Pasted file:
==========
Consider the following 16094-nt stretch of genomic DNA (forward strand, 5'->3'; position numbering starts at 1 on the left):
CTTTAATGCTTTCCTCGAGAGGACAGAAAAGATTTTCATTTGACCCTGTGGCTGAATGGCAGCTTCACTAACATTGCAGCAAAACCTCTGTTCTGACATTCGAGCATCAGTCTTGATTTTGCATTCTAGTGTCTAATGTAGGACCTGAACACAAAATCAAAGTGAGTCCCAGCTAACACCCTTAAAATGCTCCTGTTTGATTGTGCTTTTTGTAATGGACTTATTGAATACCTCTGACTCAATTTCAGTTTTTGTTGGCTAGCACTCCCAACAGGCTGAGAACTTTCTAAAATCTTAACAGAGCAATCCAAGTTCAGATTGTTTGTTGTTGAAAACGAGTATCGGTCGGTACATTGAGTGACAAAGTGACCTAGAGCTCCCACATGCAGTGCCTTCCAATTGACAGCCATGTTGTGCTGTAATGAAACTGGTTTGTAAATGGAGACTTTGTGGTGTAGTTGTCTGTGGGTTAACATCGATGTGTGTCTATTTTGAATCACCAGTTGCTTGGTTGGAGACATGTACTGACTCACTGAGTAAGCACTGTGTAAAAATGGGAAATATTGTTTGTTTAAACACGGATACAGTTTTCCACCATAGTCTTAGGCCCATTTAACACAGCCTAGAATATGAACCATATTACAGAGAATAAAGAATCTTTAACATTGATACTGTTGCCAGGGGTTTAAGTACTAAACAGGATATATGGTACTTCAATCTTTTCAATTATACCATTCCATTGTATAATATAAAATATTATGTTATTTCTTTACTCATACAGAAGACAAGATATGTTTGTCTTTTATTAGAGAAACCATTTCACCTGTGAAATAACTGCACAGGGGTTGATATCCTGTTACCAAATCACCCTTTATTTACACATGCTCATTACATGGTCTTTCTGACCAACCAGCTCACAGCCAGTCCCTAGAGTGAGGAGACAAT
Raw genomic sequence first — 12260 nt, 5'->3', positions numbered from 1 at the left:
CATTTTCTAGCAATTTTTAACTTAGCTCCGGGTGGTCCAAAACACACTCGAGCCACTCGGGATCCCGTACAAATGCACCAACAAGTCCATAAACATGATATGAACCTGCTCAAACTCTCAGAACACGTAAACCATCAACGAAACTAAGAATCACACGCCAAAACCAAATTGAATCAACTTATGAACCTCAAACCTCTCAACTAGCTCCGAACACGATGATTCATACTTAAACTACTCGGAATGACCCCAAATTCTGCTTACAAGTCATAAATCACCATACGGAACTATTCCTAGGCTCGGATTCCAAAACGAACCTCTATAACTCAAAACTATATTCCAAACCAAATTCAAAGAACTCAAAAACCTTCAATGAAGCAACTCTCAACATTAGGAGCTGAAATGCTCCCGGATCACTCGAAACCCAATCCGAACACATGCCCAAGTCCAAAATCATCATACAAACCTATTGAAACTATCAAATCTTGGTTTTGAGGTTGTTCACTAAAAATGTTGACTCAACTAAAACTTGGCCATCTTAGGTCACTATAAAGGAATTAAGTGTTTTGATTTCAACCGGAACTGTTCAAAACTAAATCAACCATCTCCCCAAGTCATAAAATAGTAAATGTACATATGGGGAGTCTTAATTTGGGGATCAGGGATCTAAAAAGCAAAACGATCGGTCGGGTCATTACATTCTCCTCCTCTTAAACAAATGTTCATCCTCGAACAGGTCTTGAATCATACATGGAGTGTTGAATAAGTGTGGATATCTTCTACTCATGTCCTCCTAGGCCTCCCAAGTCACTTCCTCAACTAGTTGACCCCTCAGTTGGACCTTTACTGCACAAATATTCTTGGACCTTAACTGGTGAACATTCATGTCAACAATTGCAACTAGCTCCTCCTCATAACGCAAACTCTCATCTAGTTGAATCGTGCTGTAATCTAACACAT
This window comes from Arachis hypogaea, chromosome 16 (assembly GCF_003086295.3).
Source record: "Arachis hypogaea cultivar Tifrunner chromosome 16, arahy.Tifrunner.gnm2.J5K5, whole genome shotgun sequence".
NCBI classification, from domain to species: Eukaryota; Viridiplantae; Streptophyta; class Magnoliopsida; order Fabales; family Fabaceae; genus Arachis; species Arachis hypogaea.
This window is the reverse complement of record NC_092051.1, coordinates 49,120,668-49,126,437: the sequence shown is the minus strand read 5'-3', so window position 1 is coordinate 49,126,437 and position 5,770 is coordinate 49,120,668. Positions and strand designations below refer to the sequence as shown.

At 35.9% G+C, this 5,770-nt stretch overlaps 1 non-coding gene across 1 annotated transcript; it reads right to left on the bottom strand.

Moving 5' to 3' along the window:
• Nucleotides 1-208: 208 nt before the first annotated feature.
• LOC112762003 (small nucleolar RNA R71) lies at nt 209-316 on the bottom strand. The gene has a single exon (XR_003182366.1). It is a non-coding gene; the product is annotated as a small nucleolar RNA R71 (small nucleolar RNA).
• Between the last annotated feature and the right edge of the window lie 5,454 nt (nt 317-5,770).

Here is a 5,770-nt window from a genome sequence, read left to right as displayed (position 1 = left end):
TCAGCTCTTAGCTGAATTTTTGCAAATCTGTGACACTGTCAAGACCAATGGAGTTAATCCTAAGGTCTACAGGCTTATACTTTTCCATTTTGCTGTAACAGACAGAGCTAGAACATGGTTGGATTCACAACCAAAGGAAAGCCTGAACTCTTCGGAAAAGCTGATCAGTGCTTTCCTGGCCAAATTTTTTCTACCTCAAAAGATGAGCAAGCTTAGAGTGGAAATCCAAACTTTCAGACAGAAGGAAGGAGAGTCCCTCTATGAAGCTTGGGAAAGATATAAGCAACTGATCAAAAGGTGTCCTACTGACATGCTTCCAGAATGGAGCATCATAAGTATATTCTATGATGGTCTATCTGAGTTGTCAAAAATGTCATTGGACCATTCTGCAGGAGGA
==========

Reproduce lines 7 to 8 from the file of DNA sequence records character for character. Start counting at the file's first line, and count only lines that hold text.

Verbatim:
NCBI classification, from domain to species: Eukaryota; Viridiplantae; Streptophyta; class Magnoliopsida; order Fabales; family Fabaceae; genus Arachis; species Arachis hypogaea.
This window is the reverse complement of record NC_092051.1, coordinates 49,120,668-49,126,437: the sequence shown is the minus strand read 5'-3', so window position 1 is coordinate 49,126,437 and position 5,770 is coordinate 49,120,668. Positions and strand designations below refer to the sequence as shown.